bonch writes: Chrome was recently called the world's no.1 browser, but Microsoft is accusing the source, StatCounter, of using flawed methodology. When a user enters a search in Chrome, the browser preloads an invisible tab not shown to the user, and these were being counted by StatCounter. Net Applications, another usage tracking group, ignores these invisible tabs and reports IE at 54%, Firefox at 20.20%, and Chrome at 18.85%.
bonch writes: Europe's top antitrust regulator has issued an ultimatum, giving Google weeks to propose changes or face formal charges of antitrust abuse. Google is under investigation for allegedly promoting its services over competitors in search results. Google issued a statement disagreeing with the EU commission's conclusions, stating that 'innovation online has never been greater.'
bonch writes: Google has augmented its search engine with Knowledge Graph, which presents a set of facts related to a search query. For instance, searching for a historical figure would display biographical information from Wikipedia in a sidebar, or searching for a location could display maps and population data. Though it could mean less traffic for third-party sites, the feature is intended to turn Google's search engine into an answer engine.
bonch writes: In an attempt to bring more content to the struggling social network, Google has announced it will be phasing out the +1 button on YouTube in favor of a Google+ Share link. Previously, the +1 button behaved similarly to Facebook's "Like" as a lightweight method of marking content you found interesting without embedding it directly in your stream. The new Google+ Share button will instead embed the content in your stream for followers to view and comment on.
bonch writes: Google is facing an FTC fine for its use of a controversial method to bypass Safari's privacy settings. The FTC will allege that Google violated a consent decree signed last year and is negotiating with Google over the the size of the fee, which could amount to more than $10 million.
bonch writes: After an FCC report revealed that Google's Street View wi-fi logging wasn't the act of a rogue engineer and that other employees knew about it, European regulators are considering reopening their investigations into the program. Dutch regulator Jacob Kohnstamm said that lawmakers were misled by executives at Google and that 'it is time for data protection authorities around the world to work together to hold the company accountable'. A Google spokesperson responded, '[W]e agree with the F.C.C.’s conclusion that we did not break the law. We hope that we can now put this matter behind us.'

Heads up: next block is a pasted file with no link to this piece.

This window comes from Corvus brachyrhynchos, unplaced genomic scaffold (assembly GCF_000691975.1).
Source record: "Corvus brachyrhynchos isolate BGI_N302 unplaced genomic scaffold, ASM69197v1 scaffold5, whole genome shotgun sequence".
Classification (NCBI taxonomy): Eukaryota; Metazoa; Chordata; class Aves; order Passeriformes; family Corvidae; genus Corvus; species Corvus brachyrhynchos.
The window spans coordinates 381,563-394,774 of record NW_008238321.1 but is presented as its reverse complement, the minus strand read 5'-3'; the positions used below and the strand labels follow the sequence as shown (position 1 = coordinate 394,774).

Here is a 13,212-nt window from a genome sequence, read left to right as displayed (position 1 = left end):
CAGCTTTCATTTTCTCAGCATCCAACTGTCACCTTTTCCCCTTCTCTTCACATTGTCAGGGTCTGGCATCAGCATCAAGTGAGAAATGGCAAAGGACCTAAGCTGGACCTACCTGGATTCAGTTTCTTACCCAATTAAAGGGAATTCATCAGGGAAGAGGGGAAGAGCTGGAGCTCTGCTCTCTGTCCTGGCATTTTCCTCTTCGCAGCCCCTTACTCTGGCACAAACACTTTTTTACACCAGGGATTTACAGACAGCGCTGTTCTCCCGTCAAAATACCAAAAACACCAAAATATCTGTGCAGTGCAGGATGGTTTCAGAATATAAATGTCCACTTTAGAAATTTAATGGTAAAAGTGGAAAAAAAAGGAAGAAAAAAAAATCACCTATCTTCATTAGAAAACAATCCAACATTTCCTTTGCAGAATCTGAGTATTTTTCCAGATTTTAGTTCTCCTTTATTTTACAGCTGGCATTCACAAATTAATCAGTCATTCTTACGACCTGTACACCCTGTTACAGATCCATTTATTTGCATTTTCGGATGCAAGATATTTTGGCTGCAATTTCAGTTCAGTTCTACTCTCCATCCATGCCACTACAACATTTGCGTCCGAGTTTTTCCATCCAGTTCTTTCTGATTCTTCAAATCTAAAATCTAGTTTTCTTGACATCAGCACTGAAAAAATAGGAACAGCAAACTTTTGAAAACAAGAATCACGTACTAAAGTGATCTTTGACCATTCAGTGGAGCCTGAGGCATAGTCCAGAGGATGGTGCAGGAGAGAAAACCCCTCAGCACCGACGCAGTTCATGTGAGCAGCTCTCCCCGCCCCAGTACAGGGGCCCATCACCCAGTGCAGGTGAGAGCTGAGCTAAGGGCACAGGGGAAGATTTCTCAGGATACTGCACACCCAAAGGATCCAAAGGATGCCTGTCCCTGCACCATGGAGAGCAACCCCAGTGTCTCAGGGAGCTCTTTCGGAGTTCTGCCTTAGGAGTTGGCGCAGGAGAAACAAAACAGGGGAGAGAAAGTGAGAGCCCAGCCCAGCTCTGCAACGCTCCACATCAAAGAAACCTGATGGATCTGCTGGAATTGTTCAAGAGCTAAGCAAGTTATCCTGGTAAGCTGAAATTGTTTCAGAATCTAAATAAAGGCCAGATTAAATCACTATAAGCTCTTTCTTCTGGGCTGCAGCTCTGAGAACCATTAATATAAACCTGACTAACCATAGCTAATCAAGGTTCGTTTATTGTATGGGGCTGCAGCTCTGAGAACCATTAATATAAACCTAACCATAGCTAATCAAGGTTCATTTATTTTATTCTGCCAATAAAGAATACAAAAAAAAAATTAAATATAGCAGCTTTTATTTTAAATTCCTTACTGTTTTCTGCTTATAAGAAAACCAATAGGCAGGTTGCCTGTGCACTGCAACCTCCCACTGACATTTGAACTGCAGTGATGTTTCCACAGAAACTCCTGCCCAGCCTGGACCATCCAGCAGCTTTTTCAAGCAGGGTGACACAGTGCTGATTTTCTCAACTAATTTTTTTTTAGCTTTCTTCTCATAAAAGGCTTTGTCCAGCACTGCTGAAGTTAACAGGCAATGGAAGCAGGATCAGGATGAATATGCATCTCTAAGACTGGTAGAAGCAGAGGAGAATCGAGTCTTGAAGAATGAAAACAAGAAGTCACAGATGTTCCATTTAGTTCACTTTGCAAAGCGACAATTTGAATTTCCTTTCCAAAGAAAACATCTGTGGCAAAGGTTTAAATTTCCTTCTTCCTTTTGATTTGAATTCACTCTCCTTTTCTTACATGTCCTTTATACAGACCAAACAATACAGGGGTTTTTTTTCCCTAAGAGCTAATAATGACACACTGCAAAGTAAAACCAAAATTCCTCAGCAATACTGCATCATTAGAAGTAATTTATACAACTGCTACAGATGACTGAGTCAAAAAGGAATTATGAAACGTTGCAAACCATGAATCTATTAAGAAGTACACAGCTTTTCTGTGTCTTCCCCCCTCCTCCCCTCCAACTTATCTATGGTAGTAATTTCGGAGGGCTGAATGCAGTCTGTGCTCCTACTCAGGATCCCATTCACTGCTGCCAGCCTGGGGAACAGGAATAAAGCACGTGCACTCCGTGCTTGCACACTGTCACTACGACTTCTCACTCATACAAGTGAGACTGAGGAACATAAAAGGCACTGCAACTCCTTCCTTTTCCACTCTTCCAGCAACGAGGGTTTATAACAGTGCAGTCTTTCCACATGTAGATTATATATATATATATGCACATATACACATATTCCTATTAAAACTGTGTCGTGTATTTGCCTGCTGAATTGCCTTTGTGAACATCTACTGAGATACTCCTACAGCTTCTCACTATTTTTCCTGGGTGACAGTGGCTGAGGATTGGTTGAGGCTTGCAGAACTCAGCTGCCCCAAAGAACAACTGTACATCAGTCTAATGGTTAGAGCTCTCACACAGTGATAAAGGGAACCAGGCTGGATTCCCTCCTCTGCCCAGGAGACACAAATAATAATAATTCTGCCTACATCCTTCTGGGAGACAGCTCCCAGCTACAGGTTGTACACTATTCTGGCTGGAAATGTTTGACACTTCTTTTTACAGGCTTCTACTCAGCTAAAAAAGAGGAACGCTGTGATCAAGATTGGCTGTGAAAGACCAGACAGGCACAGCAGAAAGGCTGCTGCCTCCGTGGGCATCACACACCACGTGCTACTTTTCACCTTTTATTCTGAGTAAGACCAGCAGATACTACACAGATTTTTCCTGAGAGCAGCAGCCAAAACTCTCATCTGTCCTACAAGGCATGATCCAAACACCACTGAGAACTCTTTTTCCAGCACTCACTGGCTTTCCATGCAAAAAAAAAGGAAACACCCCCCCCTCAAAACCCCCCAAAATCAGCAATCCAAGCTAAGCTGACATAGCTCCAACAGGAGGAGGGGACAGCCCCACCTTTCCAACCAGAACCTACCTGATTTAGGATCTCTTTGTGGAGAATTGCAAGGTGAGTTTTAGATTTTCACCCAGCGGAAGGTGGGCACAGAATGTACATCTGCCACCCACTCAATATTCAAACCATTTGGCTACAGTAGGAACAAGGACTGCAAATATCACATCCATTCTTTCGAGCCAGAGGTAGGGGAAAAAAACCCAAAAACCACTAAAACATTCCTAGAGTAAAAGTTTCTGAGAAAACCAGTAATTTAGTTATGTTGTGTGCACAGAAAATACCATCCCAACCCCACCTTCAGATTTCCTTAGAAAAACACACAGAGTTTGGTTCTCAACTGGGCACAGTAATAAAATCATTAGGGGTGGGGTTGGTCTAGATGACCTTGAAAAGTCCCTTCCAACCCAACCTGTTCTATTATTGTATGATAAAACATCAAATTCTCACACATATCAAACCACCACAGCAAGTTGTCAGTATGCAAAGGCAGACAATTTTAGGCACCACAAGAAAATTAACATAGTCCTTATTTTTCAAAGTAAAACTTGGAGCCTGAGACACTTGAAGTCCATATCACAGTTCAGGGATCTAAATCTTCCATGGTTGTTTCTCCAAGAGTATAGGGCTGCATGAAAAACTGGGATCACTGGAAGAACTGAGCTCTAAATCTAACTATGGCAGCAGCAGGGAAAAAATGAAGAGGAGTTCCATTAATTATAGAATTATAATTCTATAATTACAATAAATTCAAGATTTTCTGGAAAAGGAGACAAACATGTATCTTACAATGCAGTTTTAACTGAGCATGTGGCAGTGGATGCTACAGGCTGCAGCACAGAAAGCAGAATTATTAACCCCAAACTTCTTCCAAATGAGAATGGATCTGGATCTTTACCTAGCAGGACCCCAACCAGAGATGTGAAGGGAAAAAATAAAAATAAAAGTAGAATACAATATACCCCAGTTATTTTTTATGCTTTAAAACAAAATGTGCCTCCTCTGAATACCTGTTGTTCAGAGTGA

bonch writes: According to the FCC report, Google's collection of Street View data was not the unauthorized act of a rogue engineer, as Google had portrayed it, but an authorized program known to supervisors and at least seven other engineers. The original proposal contradicts Google's claim that there was no intent to gather payload data: 'We are logging user traffic along with sufficient data to precisely triangulate their position at a given time, along with information about what they were doing.'
bonch writes: The FTC has hired an outside litigator for their investigation into Google's alleged antitrust practices, signaling their intent to take the case to court. Competitors have accused Google of manipulating its search results to promote its own services over others. 'It’s a watershed moment when you hire someone like this,' said one former FTC official. 'This shows Google that if it doesn’t give you the remedy you want, you’re going to litigate.'
bonch writes: Figures in court documents filed as part of a settlement with Oracle suggest Google generated only $550 million in Android revenue since 2008. According to the numbers, which were derived from figures offered by Google as part of a damages offer to Oracle, Google receives just over $10 per Android handset annually. Google's presence on iOS was much more lucrative, generating four times a much revenue--though it may not last, as Apple is working to replace its use of Google Maps.
bonch writes: Google will begin redirecting blogs to country-specific URLs. Blog visitors will be redirected to a URL specific to their location, with content subject to their country's censorship laws. A support post on Blogger explains the change: 'Over the coming weeks you might notice that the URL of a blog you're reading has been redirected to a country-code top level domain, or "ccTLD." For example, if you're in Australia and viewing [blogname].blogspot.com, you might be redirected to [blogname].blogspot.com.au. A ccTLD, when it appears, corresponds with the country of the reader's current location.'
bonch writes: Reuters reports that Apple outpaced Android marketshare in Q4 2011. Driven by huge demand for the iPhone 4S leading to a record-setting profit quarter, Apple's marketshare doubled from a year ago to 44.9%, squeaking by Android's at 44.8%. 'Overall, Apple sales are now growing at a faster rate than Android across the nine countries we cover', said research firm Kantar Worldpanel ComTech.
bonch writes: Nielsen reports that iOS closed the gap with Android marketshare in October through December, ending the year with 44.5 percent, nearly matching Android's 46.9 percent. Confirming an earlier report from NPD, Nielsen cited the launch of the iPhone 4S as the catalyst for the sudden growth. Other competitors didn't fare as well--RIM lost 7 percent share, while Windows Phone 7 carved out a measly 1.3 percent.